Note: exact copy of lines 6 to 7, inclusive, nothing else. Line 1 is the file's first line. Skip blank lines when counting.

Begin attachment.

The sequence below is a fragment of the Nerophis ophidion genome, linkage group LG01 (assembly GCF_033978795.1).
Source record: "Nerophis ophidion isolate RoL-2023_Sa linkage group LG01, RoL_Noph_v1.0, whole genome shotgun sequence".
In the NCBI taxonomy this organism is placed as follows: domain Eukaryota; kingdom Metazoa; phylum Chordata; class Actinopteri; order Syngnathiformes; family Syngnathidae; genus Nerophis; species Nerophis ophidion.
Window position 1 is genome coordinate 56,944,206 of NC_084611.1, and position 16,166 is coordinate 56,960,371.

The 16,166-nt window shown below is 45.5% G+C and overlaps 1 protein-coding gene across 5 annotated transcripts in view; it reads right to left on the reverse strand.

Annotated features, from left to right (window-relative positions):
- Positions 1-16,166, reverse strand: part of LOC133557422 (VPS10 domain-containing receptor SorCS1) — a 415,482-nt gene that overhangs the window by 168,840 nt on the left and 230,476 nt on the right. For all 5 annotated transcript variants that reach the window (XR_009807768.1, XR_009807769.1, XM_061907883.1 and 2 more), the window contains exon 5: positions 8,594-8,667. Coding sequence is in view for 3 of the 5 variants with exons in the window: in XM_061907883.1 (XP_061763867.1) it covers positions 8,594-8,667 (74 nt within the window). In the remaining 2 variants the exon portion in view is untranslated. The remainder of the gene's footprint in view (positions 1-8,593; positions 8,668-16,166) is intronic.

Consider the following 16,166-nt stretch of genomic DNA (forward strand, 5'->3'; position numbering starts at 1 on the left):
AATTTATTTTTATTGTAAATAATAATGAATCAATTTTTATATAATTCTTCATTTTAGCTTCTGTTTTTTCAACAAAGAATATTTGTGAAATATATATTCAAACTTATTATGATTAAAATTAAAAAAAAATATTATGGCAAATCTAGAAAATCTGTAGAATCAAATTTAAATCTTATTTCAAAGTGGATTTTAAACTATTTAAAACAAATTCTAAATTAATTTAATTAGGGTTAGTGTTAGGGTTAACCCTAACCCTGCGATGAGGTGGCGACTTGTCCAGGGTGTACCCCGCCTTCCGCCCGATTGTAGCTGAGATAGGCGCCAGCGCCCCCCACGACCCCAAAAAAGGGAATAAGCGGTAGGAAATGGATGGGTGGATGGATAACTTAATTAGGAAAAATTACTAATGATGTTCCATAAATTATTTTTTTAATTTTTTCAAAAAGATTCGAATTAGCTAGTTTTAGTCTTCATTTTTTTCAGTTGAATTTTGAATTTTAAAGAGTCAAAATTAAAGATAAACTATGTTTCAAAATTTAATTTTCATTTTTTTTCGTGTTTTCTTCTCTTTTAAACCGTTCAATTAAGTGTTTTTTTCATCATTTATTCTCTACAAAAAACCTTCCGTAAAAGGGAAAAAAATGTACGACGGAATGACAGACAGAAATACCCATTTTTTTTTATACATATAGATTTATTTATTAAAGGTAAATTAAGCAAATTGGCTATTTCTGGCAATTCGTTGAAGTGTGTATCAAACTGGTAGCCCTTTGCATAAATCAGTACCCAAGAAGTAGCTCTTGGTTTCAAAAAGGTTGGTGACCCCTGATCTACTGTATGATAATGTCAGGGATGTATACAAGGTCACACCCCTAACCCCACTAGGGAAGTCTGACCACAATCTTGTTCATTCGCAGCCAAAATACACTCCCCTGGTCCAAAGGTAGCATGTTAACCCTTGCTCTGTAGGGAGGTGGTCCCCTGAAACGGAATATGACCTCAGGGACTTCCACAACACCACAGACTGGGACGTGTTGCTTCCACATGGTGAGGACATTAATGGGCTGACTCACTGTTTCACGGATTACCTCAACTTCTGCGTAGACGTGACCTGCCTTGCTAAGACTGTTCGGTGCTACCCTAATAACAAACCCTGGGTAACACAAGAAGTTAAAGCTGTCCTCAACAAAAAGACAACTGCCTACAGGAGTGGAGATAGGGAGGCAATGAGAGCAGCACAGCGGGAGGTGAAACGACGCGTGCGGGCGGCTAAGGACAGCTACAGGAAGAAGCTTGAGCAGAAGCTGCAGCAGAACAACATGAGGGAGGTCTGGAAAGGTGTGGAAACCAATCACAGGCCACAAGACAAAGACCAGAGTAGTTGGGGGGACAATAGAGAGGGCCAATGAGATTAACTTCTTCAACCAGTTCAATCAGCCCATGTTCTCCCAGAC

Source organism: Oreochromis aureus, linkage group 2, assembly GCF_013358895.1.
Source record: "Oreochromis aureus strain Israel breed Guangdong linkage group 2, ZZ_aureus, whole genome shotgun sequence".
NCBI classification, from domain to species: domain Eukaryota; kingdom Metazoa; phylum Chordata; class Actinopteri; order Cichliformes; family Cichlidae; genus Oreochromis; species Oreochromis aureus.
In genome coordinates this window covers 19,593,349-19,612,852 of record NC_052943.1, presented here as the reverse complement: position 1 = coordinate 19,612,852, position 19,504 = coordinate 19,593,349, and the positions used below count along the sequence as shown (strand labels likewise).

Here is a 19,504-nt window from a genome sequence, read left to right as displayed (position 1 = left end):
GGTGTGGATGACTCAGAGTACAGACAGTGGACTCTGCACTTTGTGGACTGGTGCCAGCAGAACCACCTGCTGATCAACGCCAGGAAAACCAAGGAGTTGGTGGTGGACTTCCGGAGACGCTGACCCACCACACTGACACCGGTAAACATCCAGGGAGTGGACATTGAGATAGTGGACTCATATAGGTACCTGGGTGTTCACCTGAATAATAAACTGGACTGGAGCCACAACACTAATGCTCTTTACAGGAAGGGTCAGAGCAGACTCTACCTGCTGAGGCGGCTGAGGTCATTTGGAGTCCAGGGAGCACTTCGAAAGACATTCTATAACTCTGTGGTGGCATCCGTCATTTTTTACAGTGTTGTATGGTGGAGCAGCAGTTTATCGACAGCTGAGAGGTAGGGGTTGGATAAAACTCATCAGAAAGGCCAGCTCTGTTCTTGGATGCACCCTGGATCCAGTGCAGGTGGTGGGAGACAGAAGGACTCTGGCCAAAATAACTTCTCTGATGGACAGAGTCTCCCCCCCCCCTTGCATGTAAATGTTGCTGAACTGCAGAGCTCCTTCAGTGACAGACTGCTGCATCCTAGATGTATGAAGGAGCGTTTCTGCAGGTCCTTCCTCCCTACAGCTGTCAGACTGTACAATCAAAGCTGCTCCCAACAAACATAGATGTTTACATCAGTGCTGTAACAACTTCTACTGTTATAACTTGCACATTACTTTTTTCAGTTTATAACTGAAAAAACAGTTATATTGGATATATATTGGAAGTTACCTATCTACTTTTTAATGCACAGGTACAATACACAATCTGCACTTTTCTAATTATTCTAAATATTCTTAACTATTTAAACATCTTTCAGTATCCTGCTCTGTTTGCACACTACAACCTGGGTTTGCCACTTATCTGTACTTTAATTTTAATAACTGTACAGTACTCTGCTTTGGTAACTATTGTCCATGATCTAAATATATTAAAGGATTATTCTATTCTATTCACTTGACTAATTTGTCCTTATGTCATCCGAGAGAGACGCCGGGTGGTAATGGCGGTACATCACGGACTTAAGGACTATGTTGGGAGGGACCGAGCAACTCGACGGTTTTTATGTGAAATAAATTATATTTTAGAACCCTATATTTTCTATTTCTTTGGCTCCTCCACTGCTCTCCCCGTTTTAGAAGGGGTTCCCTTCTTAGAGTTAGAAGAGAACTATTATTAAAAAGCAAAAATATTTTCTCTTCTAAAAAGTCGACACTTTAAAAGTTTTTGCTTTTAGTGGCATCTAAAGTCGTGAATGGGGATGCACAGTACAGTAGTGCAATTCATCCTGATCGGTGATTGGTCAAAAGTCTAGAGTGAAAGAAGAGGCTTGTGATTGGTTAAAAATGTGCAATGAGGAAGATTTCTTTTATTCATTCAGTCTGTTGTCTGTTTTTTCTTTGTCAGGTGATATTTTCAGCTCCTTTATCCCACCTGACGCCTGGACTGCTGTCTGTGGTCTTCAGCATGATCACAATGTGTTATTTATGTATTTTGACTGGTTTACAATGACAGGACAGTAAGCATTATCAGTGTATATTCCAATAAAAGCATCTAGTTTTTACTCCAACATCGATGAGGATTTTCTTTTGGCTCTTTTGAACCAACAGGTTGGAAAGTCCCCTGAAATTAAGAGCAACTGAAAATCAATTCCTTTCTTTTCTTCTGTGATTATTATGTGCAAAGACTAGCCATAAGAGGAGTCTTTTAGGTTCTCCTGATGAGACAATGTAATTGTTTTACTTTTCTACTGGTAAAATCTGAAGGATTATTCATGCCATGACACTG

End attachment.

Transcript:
Annotated features, from left to right (window-relative positions):
- Positions 1-16,166, reverse strand: part of LOC133557422 (VPS10 domain-containing receptor SorCS1) — a 415,482-nt gene that overhangs the window by 168,840 nt on the left and 230,476 nt on the right. For all 5 annotated transcript variants that reach the window (XR_009807768.1, XR_009807769.1, XM_061907883.1 and 2 more), the window contains exon 5: positions 8,594-8,667. Coding sequence is in view for 3 of the 5 variants with exons in the window: in XM_061907883.1 (XP_061763867.1) it covers positions 8,594-8,667 (74 nt within the window). In the remaining 2 variants the exon portion in view is untranslated. The remainder of the gene's footprint in view (positions 1-8,593; positions 8,668-16,166) is intronic.